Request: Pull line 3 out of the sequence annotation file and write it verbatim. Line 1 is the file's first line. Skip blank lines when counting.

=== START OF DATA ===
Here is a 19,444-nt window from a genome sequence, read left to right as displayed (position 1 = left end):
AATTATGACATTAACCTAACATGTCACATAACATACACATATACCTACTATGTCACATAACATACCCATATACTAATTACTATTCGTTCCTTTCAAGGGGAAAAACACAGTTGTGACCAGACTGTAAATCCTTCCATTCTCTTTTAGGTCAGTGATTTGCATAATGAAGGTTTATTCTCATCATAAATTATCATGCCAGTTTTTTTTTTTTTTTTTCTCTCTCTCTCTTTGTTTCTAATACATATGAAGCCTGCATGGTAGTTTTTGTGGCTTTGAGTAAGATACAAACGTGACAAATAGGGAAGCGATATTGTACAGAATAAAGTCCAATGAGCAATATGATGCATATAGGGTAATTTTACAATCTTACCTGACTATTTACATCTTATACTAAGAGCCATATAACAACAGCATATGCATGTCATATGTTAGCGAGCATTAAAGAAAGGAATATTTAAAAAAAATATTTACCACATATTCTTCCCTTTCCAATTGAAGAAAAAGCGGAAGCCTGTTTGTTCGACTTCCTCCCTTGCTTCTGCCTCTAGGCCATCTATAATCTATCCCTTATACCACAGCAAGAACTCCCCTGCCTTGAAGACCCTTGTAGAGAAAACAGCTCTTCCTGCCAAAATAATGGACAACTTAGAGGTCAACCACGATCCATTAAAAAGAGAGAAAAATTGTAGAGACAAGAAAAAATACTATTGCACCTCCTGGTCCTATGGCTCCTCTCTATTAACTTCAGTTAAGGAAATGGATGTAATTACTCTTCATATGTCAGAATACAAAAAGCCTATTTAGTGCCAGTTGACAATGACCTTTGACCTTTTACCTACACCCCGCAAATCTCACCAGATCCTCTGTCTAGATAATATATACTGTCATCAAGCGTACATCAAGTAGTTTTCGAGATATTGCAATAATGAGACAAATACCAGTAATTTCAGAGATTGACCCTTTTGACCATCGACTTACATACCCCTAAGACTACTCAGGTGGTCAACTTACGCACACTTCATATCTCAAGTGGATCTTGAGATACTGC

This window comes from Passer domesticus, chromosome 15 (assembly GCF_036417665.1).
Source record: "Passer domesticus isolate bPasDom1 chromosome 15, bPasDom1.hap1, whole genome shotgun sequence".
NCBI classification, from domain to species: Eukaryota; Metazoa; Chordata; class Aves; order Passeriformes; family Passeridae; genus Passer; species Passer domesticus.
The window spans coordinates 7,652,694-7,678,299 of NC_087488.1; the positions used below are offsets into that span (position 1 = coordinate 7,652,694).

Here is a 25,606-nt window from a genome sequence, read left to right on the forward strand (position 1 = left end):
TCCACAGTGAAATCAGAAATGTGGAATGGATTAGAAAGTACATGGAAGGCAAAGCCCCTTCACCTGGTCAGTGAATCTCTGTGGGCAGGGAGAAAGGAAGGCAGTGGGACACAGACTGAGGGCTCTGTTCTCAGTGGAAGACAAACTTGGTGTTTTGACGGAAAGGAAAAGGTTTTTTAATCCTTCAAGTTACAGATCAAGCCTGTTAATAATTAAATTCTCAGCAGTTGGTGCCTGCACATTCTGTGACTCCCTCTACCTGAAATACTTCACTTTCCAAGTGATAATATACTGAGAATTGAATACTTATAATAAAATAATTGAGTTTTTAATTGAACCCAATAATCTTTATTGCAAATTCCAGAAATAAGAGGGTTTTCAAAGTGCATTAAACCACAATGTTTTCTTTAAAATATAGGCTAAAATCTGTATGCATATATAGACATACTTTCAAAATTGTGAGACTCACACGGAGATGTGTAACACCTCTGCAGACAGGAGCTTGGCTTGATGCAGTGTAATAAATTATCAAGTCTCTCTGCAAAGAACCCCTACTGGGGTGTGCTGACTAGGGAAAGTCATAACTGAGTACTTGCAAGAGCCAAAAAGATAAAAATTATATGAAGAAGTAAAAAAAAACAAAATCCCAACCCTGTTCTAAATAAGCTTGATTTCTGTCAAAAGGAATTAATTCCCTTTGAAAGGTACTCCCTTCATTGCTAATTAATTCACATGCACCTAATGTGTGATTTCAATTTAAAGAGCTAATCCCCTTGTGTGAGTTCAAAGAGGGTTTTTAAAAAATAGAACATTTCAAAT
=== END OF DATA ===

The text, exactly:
This window comes from Passer domesticus, chromosome 15 (assembly GCF_036417665.1).